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  4. I love my Lamy Safaris (I have 2, including a green one, inspired by your post!) for all the reasons you mentioned. After 40 years of gripping pens incorrectly, I've been able to switch, partly thanks to my Lamys, and it does make a difference in the quality of my handwriting (plus my hand doesn't tire as quickly).

    As for bottled inks... go for it! I rinse my nibs really well between refills and haven't had any problems yet. :-)

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    1. Thanks, MEK! I hope that my handwriting does improve as well; I've just been noticing that it's really kind of messy and not very interesting to look at.

      I really should just try bottled inks. As long as I make sure to rinse things as you said, it will probably be fine.

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  5. Bottled inks'll give you good value over cartridges, Heather. There are a few Web sites (Goulet Pens, e. g.) that let you do a side-by-side comparison of ink swabs. Bottled inks last a long time. I settled on Private Reserve: blacks and browns for writing; greens and reds for highlighting, underscoring, etc.

    I used to favor my fountain pens, showing excessive caution in using them. Well, they're sturdy, all of them. I'll clean nib and converter once in a while in a mild solution of dishwashing detergent. But, I'll also freely switch from one ink color to the next when I empty a converter with only a quick rinse of the nib under cool tap water before switching. I've had no problems.

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    1. Thanks, Jack! I should check into that comparison, because there are just so many inks available that one of the hardest things will probably simply be choosing my first colours. I think I'll probably start with a nice dark green...

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    2. Thanks, Heather. BTW-I once thought-briefly-that choice of ink color might have some psychological significance. Well, maybe, if you're writing in polka-dot, I suppose, or less commonly used tints and shades. But, I think there've been some folks in the writing community who've demonstrated that you can write even business correspondence (i. e., signatures) in most primary colors without putting people off. Pick what you like.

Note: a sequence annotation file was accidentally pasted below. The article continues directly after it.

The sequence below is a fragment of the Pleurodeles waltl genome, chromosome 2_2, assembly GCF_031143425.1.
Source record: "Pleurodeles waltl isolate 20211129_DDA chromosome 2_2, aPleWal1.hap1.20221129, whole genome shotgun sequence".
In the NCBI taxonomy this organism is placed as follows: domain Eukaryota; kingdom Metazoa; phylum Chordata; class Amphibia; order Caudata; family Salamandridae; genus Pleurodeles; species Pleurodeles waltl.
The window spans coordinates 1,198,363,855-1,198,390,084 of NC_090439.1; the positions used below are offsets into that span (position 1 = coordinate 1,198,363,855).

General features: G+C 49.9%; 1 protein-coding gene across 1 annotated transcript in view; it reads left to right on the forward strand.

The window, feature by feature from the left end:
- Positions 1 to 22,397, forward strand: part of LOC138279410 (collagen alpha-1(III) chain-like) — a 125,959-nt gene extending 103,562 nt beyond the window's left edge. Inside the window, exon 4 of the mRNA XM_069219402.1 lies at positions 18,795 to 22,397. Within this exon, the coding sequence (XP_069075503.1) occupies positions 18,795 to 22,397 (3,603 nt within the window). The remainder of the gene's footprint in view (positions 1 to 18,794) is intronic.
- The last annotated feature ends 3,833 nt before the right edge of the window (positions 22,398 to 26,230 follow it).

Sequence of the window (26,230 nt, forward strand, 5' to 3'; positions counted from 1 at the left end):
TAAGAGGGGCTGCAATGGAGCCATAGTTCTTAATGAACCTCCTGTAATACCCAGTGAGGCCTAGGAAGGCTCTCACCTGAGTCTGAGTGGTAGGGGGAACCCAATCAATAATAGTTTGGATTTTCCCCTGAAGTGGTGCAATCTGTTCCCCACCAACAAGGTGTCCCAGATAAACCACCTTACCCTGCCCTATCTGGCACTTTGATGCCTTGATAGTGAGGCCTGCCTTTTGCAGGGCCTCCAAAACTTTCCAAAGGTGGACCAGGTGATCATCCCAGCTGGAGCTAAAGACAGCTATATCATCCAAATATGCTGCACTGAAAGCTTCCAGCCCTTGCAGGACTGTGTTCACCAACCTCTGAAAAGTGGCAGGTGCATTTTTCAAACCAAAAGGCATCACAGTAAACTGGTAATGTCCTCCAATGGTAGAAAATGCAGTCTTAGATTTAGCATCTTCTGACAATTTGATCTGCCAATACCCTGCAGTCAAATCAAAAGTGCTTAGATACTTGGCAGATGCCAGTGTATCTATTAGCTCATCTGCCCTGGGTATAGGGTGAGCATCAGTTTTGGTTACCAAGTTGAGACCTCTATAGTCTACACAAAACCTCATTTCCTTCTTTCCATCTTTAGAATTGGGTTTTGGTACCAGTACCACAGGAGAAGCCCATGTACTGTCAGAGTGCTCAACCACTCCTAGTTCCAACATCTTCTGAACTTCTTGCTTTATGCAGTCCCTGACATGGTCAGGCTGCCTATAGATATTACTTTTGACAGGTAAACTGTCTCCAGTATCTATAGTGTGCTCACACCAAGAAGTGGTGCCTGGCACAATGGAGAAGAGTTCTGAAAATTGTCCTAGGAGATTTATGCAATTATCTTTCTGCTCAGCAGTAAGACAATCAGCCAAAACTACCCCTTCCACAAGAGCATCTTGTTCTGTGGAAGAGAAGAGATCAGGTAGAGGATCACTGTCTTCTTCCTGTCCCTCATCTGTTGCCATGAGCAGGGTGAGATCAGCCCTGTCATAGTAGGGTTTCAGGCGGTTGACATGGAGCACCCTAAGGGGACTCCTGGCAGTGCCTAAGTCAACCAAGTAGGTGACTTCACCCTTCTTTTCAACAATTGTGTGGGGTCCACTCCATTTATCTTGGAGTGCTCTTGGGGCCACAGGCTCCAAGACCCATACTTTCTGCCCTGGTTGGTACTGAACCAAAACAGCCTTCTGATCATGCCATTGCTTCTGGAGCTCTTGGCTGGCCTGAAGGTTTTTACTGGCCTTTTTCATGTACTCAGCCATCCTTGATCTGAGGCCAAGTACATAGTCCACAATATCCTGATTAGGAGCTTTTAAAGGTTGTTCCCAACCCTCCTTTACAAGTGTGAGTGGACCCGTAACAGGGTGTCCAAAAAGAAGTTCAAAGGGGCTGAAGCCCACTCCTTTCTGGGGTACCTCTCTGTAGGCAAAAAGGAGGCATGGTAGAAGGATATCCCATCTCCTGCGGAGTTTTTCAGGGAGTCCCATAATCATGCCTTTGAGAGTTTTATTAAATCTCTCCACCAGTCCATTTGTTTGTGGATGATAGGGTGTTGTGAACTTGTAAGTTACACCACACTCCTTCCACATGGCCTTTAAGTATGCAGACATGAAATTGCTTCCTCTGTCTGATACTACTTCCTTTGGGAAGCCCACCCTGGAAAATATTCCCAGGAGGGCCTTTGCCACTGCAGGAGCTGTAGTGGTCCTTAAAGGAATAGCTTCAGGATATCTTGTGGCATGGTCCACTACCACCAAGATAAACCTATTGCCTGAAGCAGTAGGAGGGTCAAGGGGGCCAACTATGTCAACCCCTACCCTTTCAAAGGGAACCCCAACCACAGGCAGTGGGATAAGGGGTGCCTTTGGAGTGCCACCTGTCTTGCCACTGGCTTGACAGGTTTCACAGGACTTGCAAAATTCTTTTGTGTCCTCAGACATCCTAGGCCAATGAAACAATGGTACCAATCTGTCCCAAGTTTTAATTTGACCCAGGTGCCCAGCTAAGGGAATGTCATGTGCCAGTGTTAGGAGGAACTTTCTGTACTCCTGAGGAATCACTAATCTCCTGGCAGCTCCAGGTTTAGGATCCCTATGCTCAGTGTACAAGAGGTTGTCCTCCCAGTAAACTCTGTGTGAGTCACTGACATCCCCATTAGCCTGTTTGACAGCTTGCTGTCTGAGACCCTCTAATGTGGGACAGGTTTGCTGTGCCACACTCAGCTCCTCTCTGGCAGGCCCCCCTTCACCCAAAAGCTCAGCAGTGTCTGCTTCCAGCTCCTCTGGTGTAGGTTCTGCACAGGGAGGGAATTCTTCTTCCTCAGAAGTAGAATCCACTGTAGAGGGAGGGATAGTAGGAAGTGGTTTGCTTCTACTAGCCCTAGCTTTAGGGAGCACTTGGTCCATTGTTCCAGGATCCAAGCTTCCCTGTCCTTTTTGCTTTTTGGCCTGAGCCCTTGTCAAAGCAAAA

Yep, if you're budget-minded, you'd want to check reviews and swabs to avoid buyer's remorse. I lucked out. I started out with Private Reserve, and, after reading a bunch of reviews and scratching my head, discovered that PR's saturation (way more than relatively pale ballpoint ink) is what I really like. So I stuck with PR.

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  6. BTW-that was my post above. Jack/Ohio

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  7. I love my Lamy Safaris - I have the green in an extra fine nib - it writes beautifully. But, man oh man, I ADORE my broad nib Safari.

    And now that you've bought one - well, I'm sure you'll have more fountain pens very soon! ;)

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    1. Thanks, Christine! I can't imagine writing with a broad nib, since even the fine seems broad to me :)

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  8. Lamy safari Fountain Pens have the best writings and grip. Really recommended for fountain pen lovers. Thanks for sharing the post.

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  9. Very nice review - glad you're enjoying your new pen!

    If you're used to fine tip gel pens, especially like those Pentel Sliccis - yes, fountain pens can seem pretty broad. That said, Lamys tend to run a little on the wide side - not necessarily a bad thing, just something to keep in mind. For marginalia (and marking student papers) I use an extra fine nib.

    Just so you know - it's possible to purchase just the nibs for a fairly reasonable price. You could buy a couple of different widths to try, to see if you like them. They're easy to replace. And they also come in italic. Just saying :)